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Business of PhotographyStarting Your Business Some Thoughts To Consider

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Bobby Deal
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Starting Your Business Some Thoughts To Consider

Postby Bobby Deal » Mon Dec 15, 2014 6:14 am

Planning to make that giant leap of faith from enthusiast to working professional? Well congratulations and a heartfelt wish of good luck to you. It is an odd time in our industry. While it has never been easier to enter the market it has never been more difficult to do it at a successful, self sustaining and profitable level. Make no mistake there is a huge gap between running a self sustaining one man shop photography business and running a profitable one that not only nets enough sales to pay the overhead and your salary as a photographer but also has a percentage value of profit left over to put in the bank to improve your economic position in the world and your future as well as leaving a percentage of profit margin to allow you to maintain,grow and expand that same business. Here are some thoughts to consider as you move forward

First off what are you? Are you a photographic specialist known for your portrait style or maybe you are known to shoot products or only weddings, landscapes or Kids. Or are you a general photographer ready to take on any job that comes down the pipe from babies to funerals and everything in between?

With so many topics around the web and the camera store water cooler discussing the bloodletting at the bottom of the market and debating the validity of what constitutes being in business or ones right to function as a sub par business skirting legal formalities and price undercutting and all the other negative crap; I thought perhaps it would be more productive to start this forum off on a more positive note and invest our time and discussion efforts on what we can do to better market ourselves and the steps we can take to become more effective business people.

This sort of ground level evaluation of ones business is a healthy practice and should be a mandatory step in the initial planning of a business as well as an annual effort for existing business endeavors. After all how can we effectively get to where we are going if we don't know where we are or what obstacles may lie in wait for us along the way. So often our friends and families out of their kind hearts actually do us a disservice by over gratifying our work and creating a false sense of accomplishment with it. We may be good at photography but are we really ready to be in the business of photography? That is a question every new and emerging pro must answer for themselves and it is not a simple question to answer.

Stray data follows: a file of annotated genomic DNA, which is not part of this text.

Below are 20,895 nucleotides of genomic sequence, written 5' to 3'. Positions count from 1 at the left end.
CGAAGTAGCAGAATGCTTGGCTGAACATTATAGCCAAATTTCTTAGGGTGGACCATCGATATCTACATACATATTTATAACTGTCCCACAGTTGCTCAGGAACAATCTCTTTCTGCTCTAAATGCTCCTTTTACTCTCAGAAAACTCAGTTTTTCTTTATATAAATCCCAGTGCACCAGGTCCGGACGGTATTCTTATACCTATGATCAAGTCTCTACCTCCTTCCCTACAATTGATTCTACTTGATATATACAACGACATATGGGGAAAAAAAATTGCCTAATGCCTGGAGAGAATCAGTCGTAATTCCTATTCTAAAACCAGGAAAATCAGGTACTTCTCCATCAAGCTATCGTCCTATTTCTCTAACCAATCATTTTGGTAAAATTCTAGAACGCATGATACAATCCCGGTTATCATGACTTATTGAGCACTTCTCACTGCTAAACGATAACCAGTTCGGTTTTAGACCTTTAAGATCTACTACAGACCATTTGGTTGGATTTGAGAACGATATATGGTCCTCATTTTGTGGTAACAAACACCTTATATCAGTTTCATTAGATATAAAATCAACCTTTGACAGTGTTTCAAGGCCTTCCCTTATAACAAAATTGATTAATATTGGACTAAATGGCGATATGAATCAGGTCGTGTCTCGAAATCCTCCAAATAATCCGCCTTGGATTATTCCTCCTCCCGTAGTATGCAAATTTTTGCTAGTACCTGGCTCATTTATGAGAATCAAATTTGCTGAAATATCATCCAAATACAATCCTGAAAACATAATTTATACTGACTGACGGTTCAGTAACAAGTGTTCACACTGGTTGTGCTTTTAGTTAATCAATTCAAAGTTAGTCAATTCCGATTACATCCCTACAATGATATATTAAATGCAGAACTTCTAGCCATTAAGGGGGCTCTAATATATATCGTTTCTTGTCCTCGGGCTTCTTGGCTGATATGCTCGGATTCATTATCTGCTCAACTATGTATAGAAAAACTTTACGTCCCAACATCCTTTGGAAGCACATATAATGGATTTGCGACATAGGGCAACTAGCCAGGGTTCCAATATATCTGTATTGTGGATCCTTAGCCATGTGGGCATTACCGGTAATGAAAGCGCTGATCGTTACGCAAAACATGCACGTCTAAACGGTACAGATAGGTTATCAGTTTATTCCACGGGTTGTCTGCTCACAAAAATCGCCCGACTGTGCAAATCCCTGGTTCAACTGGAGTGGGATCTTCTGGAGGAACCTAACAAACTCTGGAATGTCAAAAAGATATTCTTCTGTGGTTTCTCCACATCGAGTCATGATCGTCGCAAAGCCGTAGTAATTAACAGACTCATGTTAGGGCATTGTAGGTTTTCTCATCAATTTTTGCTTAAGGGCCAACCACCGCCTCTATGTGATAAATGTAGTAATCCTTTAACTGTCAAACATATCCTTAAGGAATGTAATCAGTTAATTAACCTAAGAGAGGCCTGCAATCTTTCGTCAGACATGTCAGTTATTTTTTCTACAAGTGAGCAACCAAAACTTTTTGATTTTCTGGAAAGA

The article below while not about Photography does a good job at looking at some of the realities of our marketplace that we must identify as well as some real world challenges we have to be prepared to overcome.

If there is any sound byte spinet of advice I could offer an emerging professional about to launch their business it would be this.

Do it right, research your market, know who and what you are competing with, ,ore importantly know who your customer is and who you are not competing with. Never, ever Never compete on price point, let quality of product and service be your selling point not price, someone somewhere will always undercut that price, that is unless that someone IS YOU.

Beyond that be realistic in your expectations, do not over extend yourself or bet the family farm on the new business. Get all the proper local and state licenses, tax certifications and insurance required to be a legal business in your market. Unless you have a background in business accounting I strongly recommend working with a good accountant, not just at tax time but through out the year. A good one will keep their finger on the pulse of your business and advise you when making financial decisions for that business or when taking a risk that perhaps the business can not afford or better yet can not afford not to take

The article below has some great strategies and information in it not just for the person new to business but to any business who is trying to keep an accurate picture of the pulse of the business. It breaks down how to determine the market viability of a business and looks at the different competitive classes we must consider as we launch our business and marketing plans.

Competitive Marketing Comparison Analysis | Photography Marketing Tips Ideas Free - Social Media Traffic

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Re: Starting Your Business Some Thoughts To Consider

Postby TomCofer » Sat Dec 20, 2014 6:43 pm

Nice advice.
Redneck Enthusiast Photographer on a shoestring budget.

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Failure means you tried. Success means you need to set higher goals for yourself.


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